The Utility of Laparoscopic Transgastric Access in the Assessment and Treatment of the Gastric Bypass Patient

Introduction. The anatomy of the gastric bypass poses difficulties for the surgeon in evaluating and treating gastric bypass patients with upper gastrointestinal tract and biliary diseases. Gallbladder disease is significantly increased in the morbid obese patient and also in patients who lose weight at a rapid rate. There are several methods that have been described to evaluate and treat biliary disease in these patients. They include gastrostomy tube placement for ERCP, common bile duct exploration with stone extraction and sphincterotomy, as well at laparoscopic assisted ERCP. Biliary disease is well known entity and is often described in the gastric bypass patient. Biliary disease, however, is not the only disease entity that is difficult to evaluate and treat in the gastric bypass patient. In this paper, we use two cases to show how laparoscopic transgastric access to the bypassed stomach allows for evaluation and treatment of not only the biliary tree, but it also allows evaluation of the bypassed stomach and duodenum.
Methods. Chart review was performed for patients status post gastric bypass that had undergone laparoscopic transgastric access from August 2007 through September 2009. We found that two patients had undergone laparoscopic access to the gastric remnant: one for ERCP and one for gastroduodenoscopy. A gastrotomy was laparoscopically created in the gastric remnant. A 15 mm port was placed and secured into the remnant. The gastroscope was then placed through the 15 mm port for evaluation and treatment of the biliary tree and the bypassed upper gastrointestinal tract. The gastrotomy was stapled closed following each procedure. The patients were kept overnight in the hospital and discharged home the following day.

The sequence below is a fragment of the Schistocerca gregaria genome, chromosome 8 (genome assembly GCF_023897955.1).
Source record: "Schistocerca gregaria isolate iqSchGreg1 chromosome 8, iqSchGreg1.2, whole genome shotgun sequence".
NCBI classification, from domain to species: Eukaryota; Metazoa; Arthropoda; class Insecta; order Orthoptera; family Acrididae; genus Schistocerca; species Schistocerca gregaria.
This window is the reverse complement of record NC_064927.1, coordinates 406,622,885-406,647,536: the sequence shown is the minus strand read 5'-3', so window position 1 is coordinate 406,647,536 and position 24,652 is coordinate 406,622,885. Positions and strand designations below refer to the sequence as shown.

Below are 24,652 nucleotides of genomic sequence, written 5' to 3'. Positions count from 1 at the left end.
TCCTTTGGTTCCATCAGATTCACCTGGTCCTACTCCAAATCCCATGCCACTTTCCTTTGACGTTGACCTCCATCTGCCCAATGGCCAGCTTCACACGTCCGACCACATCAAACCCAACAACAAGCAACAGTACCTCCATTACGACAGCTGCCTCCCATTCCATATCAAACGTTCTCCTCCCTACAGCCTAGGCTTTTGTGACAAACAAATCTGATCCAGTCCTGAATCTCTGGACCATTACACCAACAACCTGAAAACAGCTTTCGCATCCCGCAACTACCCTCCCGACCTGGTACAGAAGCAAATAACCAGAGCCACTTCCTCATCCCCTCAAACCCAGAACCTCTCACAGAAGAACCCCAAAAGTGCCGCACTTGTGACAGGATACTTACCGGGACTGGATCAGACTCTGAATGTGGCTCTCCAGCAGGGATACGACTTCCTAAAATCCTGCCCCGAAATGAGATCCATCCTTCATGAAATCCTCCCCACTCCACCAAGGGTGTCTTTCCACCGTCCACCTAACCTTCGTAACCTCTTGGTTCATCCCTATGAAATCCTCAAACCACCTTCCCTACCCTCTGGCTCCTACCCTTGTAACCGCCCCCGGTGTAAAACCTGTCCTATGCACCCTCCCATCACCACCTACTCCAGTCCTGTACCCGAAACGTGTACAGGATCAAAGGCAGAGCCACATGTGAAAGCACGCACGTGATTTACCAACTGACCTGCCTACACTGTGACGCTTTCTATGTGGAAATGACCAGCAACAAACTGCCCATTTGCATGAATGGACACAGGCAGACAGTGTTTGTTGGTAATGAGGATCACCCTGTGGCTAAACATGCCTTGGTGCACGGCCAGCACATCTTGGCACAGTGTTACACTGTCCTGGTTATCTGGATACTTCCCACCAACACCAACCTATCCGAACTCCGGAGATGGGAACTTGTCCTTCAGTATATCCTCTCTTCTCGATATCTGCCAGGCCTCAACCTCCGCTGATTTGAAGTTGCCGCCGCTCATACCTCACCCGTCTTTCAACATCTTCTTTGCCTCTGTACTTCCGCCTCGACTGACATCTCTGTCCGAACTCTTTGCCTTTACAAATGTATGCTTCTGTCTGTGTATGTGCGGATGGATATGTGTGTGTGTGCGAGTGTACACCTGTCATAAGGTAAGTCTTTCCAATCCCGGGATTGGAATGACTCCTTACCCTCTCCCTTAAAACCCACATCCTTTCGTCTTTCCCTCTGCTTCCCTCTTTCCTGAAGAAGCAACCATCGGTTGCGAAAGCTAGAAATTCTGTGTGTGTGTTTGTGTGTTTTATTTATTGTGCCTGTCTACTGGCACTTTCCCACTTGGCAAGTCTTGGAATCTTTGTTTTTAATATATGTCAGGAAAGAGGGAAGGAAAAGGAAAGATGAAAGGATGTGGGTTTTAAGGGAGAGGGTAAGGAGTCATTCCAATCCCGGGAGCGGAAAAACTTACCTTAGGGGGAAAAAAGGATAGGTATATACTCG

Results. One patient was found to have 3 common bile duct stones that were successfully removed via laparoscopic ERCP and sphincterotomy. The other patient was being evaluated for upper gastrointestinal bleed. The bypass stomach, duodenum, jejunum were able to be thoroughly evaluated although no source of GI bleed was found.
Conclusion. Laparoscopic transgastric access to the bypass anatomy in the gastric bypass patient is feasible and effective for evaluation and treatment of the biliary tree and bypassed upper gastrointestinal tract. The procedure is also associated with very little morbidity.


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Program Number: P052

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